Perhaps we in the Business Intelligence sphere need to give a new meaning to the term ‘delivery manager’. 

I’m always on the lookout for real world application of BI principles – partly because I find it’s the best way to know what skills are going to be in short supply in the very near future, and partly because it helps me answer the question ‘but what do you actually do?’ when I’m standing around with a glass of Scotch in my hand. 

I usually give the best definition of Business Intelligence that I can remember, 'The tools and practices used to access and analyse information which improves business decisions and performance'. 

The move towards same-day delivery is a great example – or at least, it will be, if BI is harnessed properly as I’d expect it to be by these major firms. You’ve probably read about same-day food deliveries recently, and the challenges this market shift is presenting both to firms and to societies.

This BBC article gives a good account of the ‘real world impact’ of same-day delivery (and customer experience therein), but it’s also important to remember we’re in the infancy of this type of shopping, and associated technology.

Moving to online shopping in general was a difficult challenge for many retailers when they first started rolling out online options, both in the supermarket and wider retail sectors. As I see it, the move to same day delivery is just the next natural evolution in this market, and utilising Business Intelligence is the best way to maximise benefits and minimise costs to consumers, corporations, and communities alike.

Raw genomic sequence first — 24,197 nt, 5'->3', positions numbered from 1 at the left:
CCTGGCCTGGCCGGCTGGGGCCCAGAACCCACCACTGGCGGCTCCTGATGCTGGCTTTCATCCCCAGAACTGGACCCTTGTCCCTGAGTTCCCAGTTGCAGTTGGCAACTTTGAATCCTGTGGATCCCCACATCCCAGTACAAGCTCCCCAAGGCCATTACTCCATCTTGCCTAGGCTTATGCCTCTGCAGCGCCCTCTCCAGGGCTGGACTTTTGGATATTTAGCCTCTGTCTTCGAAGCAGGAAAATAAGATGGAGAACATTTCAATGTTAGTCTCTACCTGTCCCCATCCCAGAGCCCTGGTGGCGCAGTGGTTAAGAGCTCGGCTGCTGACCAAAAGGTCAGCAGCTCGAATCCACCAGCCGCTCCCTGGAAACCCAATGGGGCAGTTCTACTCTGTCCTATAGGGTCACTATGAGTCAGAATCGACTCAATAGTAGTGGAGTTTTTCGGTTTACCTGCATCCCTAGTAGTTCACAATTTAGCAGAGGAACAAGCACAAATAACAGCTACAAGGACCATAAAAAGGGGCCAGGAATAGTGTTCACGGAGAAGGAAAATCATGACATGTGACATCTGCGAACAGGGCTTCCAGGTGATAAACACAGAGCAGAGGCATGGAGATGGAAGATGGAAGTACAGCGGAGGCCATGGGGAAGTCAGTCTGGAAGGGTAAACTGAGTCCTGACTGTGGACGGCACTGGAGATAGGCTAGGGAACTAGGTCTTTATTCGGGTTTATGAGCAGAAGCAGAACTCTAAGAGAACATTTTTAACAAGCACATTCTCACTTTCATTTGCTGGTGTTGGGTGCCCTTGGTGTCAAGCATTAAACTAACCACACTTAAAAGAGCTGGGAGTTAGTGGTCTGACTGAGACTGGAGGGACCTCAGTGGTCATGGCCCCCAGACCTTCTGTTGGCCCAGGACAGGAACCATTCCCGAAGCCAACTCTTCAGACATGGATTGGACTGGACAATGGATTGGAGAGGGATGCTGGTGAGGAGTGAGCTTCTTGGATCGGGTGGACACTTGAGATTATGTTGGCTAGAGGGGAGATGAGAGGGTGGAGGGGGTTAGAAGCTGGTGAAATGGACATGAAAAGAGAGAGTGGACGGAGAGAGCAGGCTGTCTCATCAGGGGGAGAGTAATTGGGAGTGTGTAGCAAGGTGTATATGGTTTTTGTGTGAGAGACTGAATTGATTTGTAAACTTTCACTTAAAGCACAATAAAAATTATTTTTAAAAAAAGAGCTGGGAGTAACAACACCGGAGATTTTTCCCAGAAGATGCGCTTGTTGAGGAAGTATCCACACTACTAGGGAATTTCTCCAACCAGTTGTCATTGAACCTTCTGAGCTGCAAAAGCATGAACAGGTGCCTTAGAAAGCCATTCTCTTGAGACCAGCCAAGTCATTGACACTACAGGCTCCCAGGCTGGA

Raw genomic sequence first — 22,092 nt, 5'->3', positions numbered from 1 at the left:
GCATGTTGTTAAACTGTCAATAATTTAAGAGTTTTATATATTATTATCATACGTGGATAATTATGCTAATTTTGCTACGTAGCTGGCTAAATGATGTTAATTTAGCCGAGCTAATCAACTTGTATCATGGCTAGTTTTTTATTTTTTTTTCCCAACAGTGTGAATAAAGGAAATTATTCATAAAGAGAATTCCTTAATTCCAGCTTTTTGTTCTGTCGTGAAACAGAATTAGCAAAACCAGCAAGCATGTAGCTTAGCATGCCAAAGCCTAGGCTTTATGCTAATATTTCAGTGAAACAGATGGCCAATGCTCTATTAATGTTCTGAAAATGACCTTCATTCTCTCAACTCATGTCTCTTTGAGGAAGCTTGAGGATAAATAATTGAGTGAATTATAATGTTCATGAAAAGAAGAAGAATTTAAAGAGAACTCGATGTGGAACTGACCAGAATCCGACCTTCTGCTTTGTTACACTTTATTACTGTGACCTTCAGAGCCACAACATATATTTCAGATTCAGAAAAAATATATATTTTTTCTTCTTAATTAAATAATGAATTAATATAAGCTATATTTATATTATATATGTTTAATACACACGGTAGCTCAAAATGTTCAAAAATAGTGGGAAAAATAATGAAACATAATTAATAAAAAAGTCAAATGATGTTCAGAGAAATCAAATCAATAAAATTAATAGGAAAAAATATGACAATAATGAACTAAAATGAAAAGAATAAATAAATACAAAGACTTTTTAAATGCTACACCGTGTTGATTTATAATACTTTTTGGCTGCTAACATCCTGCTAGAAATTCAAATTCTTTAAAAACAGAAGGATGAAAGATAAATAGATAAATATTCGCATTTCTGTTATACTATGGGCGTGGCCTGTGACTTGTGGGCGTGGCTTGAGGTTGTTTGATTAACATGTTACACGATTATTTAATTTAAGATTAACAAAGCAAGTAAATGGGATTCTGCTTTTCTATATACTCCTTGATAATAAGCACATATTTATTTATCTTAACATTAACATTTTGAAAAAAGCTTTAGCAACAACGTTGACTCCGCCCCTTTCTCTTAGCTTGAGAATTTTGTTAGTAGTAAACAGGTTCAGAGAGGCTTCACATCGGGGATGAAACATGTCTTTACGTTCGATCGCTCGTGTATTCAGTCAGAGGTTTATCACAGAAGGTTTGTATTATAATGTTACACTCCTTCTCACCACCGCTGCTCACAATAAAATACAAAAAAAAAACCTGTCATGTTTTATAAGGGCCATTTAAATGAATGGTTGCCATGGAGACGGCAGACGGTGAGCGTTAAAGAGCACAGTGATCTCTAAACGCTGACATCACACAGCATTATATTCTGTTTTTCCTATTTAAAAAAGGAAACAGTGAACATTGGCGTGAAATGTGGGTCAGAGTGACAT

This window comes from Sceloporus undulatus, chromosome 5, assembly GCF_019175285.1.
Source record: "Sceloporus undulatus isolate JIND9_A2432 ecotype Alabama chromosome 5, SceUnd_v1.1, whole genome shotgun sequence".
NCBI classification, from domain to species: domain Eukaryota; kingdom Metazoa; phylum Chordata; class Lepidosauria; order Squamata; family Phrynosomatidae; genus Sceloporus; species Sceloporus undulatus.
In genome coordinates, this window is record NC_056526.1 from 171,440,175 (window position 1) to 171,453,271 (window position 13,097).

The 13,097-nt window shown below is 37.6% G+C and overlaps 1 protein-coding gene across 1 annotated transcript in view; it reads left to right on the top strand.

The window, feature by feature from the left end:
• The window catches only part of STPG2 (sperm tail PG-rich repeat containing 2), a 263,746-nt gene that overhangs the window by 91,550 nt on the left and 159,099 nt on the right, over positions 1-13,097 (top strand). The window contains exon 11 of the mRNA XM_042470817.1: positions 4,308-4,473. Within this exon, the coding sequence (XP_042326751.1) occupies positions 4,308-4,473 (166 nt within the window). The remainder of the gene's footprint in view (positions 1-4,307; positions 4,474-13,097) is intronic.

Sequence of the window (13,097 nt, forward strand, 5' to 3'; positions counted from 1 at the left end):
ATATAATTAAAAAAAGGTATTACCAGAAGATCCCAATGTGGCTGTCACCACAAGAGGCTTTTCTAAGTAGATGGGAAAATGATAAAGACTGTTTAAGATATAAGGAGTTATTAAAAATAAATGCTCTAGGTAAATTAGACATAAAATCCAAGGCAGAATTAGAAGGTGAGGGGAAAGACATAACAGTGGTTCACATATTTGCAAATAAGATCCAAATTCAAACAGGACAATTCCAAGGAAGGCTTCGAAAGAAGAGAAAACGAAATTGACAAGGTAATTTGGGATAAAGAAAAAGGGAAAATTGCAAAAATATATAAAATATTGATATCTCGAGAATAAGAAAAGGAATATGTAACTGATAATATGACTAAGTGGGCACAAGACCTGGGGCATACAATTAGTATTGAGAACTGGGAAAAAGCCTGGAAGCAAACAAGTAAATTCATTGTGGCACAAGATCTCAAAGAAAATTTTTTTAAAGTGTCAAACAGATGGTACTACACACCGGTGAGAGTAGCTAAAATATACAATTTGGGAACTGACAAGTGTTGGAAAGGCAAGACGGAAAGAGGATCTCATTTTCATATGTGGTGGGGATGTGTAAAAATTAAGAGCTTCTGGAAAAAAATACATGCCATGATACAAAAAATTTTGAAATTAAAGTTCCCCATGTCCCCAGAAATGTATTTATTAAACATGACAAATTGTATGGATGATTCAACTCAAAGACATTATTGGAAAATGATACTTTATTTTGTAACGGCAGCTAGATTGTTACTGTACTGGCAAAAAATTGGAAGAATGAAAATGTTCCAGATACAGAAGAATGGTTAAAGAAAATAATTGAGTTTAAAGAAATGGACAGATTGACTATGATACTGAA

Presently, there’s a large cost associated with same day delivery – additional fuel miles covered by the delivery van, additional packaging for fresh produce, and so on. But compare that to the additional packaging used in a ready meal (far less healthy and more burdensome on health services) or in a take-away (often non-recyclable, and with health impacts) which are the present ‘last minute convenience’ alternatives, and the social benefits of same-day delivery far outweigh the negatives. The benefits will only be magnified as fuel efficiency (and the move to renewables) progresses, and the tendency in any competitive market place has always been to bring costs down.

Algorithms and user-data-driven-decision-making already allow for targeted advertising, why not use this to ‘nudge’ shoppers in to spreading deliveries across the week – this has to be a more efficient society than one where everybody drives in their cars to the supermarket on Saturday morning and the stores are comparatively empty the rest of the week. 

Indeed, I’d predict a future where shoppers get their staples delivered automatically each week but got sent a text by retailers if there were free slots last minute which could be utilised in exchange for a discount on delivery and freeing up time at peak hours. Retailers already cater to seasonal demand (no shortage of pumpkins at Halloween…) and the future of shopping is just the same concept on a far more detailed scale (being ready to deliver fish and vegetable dishes when consumers have ‘meat-free-Mondays’, for example).

The BBC article I’ve linked to below rightly points out that the online grocery market is only going to get bigger – and I’d like to add that it will only get better, too…